The four life goals you must fulfill to achieve happiness and only one of them is money

While sorting your finances is important, Zach Holz says there are three other ways to find contentment in life

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My stepmother works really hard. Like, bafflingly hard. Although she is retired, and has been for well over a decade, she takes care of three young grandchildren (ages three, nine and eight months) for up to eight hours a day to allow her son and his wife to work.

Whenever they ask for help, my stepmother never says no, even if she is exhausted, and she never asks for anything in return. When she's not babysitting, she cares for her infirm aunt who nobody else in the family will even visit – taking her to the doctor, the shops and to restaurants.

For years, I could not understand how she had the fortitude to selflessly help others out day in, day out.  I certainly don't have that sort of commitment. But I've recently figured out why she does it. It all has to do with "the happiness quadrant".

For me, the less money you have, the more debt and in turn stress you have in your life.

This is a way of evaluating choices and actions more systematically to optimise happiness. A quadrant is composed of four aspects: money, community, purpose and health - both physical and mental. When you evaluate whether or not to take an action, think about how it will impact each aspect. The more it positively impacts as many of those areas as possible, the better it will make your life and improve your happiness.

For me, the less money you have, the more debt and in turn stress you have in your life. If you're always one pay cheque away from not being able to pay your sizeable credit card, mortgage or car loan, then you have to do everything you can to keep your job, even if you hate working.  Stress elevates your cortisol levels, and prolonged exposure to this hormone can literally kill you through heart attacks or strokes. It can also destroy most of the systems in your body, giving you ulcers, migraines and a variety of other ailments that significantly reduce your quality of life.  Having money gives us options. We can choose alternatives that are more enjoyable or allow us time with family and friends.

Community is the next key component of the happiness quadrant. Lasting joy in our lives comes from the communities we belong to, that we support and are supported by. Our relationships with family and friends are often the main reason for living and are deeply connected to our identities. Those people will help us when we are sick and old and they love us and in turn we can help them. When making key life decisions, analysing how it will increase or decrease our connections to others should be a key component in the outcome.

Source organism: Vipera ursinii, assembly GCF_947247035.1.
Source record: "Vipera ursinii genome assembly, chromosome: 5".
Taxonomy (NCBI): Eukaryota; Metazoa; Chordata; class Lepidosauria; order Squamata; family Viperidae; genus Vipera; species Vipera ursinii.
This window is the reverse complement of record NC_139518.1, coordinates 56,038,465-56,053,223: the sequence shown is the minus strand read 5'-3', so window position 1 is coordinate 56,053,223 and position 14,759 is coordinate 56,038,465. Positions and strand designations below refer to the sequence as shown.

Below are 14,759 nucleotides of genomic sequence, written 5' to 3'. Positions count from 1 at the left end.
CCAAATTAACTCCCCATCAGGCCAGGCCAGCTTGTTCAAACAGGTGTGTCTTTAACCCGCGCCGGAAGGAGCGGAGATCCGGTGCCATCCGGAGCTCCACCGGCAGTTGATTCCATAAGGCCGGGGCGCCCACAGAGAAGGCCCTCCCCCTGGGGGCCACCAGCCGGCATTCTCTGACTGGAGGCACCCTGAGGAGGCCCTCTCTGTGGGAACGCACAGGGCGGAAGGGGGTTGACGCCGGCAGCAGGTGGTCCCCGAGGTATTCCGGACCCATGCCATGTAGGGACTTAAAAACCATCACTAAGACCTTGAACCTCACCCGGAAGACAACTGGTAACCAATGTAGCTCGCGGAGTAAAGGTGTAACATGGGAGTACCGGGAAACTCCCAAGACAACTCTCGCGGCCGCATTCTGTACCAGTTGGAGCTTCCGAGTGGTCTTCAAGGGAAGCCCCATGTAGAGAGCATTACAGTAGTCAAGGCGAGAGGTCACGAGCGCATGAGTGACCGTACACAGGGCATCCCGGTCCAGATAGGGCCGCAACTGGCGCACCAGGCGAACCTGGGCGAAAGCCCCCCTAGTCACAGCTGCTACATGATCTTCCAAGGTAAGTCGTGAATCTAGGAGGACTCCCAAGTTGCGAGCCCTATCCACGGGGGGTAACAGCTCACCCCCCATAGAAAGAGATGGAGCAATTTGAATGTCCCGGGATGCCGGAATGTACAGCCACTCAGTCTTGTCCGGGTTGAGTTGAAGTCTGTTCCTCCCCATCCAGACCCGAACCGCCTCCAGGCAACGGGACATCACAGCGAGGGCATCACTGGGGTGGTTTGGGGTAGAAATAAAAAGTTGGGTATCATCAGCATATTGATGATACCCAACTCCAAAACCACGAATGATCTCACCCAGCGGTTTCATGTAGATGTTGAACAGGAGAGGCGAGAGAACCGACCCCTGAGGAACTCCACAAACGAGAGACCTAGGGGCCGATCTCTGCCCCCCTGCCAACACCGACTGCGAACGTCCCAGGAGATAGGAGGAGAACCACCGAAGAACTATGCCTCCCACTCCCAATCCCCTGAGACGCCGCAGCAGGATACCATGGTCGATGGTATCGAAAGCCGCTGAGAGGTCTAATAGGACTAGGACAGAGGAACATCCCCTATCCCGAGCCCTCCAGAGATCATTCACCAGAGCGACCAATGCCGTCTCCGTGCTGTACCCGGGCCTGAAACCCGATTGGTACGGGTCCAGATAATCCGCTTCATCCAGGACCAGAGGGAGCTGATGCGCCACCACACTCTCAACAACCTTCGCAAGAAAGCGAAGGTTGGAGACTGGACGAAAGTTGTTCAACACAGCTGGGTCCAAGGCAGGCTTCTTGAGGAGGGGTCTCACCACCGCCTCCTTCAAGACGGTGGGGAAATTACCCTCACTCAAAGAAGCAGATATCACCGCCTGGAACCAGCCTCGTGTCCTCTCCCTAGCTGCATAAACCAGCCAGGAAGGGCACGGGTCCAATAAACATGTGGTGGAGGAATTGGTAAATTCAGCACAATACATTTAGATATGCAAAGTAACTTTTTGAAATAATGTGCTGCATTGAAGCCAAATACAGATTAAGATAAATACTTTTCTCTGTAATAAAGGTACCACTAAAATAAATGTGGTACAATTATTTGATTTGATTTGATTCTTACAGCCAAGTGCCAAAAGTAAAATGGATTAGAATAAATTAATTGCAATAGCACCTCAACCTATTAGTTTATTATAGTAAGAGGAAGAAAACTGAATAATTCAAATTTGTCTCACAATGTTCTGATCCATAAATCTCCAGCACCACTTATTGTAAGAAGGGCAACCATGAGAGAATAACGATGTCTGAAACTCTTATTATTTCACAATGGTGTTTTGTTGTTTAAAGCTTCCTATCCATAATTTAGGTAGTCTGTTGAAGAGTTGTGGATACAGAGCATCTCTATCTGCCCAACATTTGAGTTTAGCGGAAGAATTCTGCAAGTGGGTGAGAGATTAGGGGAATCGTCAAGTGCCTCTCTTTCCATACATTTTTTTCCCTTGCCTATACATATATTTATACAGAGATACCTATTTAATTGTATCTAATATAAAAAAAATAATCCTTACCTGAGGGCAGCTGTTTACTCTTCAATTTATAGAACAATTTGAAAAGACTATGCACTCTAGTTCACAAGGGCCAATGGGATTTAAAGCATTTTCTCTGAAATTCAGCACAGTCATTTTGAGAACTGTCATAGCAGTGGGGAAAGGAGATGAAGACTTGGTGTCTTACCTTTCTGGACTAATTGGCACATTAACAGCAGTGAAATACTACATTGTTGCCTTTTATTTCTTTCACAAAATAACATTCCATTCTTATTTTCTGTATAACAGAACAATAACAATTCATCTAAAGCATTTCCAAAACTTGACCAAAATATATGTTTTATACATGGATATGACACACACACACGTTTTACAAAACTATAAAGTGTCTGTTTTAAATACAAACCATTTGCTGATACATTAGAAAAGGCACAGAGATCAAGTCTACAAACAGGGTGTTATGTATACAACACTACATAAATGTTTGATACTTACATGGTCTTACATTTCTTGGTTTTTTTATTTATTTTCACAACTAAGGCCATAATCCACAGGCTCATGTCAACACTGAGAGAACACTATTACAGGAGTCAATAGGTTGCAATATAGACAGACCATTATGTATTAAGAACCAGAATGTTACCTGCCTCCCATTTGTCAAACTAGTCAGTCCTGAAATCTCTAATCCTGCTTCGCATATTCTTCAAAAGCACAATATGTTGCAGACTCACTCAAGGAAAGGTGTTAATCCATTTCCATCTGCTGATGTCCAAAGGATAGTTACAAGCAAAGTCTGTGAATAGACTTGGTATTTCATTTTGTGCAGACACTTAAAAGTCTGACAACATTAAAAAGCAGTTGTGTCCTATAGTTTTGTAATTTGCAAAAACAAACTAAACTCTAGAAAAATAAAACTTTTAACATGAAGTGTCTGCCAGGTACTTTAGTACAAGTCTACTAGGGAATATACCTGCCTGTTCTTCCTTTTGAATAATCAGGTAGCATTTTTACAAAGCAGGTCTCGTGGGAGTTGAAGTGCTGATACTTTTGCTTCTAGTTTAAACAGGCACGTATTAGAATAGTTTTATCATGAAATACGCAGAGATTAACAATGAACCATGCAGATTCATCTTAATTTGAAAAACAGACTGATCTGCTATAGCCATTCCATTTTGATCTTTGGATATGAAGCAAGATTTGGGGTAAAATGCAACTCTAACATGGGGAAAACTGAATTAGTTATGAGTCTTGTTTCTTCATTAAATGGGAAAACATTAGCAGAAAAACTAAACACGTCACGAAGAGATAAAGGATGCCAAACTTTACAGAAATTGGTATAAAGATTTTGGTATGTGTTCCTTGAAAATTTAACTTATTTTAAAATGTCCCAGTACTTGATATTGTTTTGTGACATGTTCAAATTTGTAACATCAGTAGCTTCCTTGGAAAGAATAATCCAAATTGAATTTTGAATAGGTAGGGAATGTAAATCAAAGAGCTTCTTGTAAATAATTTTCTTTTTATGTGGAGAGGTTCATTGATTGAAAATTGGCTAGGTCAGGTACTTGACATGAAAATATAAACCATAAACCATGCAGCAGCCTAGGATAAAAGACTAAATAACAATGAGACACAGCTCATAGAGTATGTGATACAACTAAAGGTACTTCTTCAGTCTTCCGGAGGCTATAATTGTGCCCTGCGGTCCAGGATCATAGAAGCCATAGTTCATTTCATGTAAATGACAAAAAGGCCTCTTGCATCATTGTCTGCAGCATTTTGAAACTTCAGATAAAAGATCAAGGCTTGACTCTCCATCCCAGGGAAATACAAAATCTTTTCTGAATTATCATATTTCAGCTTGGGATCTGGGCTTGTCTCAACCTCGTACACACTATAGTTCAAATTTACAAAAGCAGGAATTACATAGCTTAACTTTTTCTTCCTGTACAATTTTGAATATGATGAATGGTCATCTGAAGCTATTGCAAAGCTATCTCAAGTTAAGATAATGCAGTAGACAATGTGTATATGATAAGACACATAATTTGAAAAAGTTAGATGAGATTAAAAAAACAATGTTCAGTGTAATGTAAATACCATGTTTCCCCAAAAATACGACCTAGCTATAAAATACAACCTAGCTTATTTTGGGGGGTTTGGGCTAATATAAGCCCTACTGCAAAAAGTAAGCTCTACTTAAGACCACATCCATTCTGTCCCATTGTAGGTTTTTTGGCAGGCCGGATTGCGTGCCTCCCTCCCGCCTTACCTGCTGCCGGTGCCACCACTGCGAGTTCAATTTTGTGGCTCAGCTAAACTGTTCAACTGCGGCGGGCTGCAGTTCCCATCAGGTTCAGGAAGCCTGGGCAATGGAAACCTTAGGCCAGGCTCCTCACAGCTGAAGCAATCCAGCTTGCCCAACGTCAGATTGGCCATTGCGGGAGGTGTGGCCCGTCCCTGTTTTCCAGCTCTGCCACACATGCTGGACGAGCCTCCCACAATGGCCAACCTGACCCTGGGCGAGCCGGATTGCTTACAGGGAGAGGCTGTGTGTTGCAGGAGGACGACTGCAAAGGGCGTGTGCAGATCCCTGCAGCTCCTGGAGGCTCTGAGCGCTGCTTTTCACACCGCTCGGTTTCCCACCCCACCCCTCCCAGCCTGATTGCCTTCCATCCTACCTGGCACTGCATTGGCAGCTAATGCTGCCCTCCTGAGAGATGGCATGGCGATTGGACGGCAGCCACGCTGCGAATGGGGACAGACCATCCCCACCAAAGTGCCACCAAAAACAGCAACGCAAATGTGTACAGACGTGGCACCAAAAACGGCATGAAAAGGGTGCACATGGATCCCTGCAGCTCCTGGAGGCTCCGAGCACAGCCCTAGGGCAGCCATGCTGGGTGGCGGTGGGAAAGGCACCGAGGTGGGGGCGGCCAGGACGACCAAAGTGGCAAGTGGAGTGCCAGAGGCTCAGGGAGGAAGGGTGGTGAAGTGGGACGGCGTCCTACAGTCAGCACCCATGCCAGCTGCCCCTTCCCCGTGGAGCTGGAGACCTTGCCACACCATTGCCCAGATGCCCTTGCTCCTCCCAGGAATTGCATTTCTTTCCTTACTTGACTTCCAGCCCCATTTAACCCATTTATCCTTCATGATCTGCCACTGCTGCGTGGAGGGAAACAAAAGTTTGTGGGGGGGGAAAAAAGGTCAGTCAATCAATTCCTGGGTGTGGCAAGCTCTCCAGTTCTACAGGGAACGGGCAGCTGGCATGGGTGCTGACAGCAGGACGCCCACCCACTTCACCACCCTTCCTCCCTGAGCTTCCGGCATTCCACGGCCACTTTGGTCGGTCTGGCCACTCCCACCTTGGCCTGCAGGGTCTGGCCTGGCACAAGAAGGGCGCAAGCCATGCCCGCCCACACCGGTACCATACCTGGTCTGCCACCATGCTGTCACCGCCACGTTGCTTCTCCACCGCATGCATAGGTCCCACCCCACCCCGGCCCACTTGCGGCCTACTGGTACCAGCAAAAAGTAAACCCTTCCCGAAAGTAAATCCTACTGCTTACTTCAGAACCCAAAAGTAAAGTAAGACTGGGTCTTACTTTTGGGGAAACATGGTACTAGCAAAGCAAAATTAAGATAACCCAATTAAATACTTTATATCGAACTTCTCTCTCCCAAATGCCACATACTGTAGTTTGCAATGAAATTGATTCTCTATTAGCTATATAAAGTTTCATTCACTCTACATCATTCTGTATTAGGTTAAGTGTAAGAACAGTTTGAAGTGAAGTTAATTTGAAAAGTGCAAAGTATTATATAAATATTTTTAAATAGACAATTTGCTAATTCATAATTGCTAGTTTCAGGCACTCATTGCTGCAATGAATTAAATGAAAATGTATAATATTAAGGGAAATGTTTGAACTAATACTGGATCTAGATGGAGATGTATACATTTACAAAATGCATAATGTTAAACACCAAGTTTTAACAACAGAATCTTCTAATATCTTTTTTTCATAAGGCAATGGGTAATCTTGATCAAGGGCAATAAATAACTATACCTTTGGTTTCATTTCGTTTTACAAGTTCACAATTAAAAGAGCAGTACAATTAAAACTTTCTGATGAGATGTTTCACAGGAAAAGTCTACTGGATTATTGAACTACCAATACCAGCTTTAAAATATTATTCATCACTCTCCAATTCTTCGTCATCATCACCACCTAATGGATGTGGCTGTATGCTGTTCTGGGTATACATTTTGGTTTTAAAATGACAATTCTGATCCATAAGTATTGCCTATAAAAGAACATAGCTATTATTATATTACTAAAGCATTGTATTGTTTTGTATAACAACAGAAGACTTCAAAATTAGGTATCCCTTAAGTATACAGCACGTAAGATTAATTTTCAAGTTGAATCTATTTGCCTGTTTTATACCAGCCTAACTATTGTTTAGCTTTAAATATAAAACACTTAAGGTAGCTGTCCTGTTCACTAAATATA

Purpose is the reason we get out of bed in the morning. Everyone's purpose is different and you need to do some serious self-examination to figure out what you feel most alive doing.  For me, as a teacher, my purpose is to help kids learn and to create an environment where they can do so safely and feel supported. There can be a lot of overlap here with the community quadrant. Our jobs give us both community and purpose, but for others, their job is merely a way to make money.

Health is the final part of the quadrant. It is critical to evaluate our actions on the basis of whether or not they will bring us mental and physical health.  After all, there are few on this planet who can be happy if they are chronically ill or suffering from mental illness.

For my stepmother, her desire to take care of family members makes a lot of sense when evaluated using this paradigm.

While it may harm her health, it gives her a sense of purpose and community, which are far more important to her than her own health.  As my father financially supports her, she doesn't have to worry about money and that allows her to act on her priorities. This illustrates a key aspect of the quadrant: you set your own priorities.

Some people may value their finances over health or community at certain stages of their life but, later on, that can shift. Consider which of these quadrants are important in your own life. A good example in the UAE is the Friday brunch.  While this might improve the community aspect of your life, giving you fond memories and friendships, it's probably financially harmful and not great for your health.

Once you know your purpose and priorities, this system can help you maximise the happiness in your life.  And after all, the only logical pursuit is happiness.

Dubai schoolteacher Zach Holz (@HappiestTeach) documents his journey towards financial independence on his personal finance blog The Happiest Teacher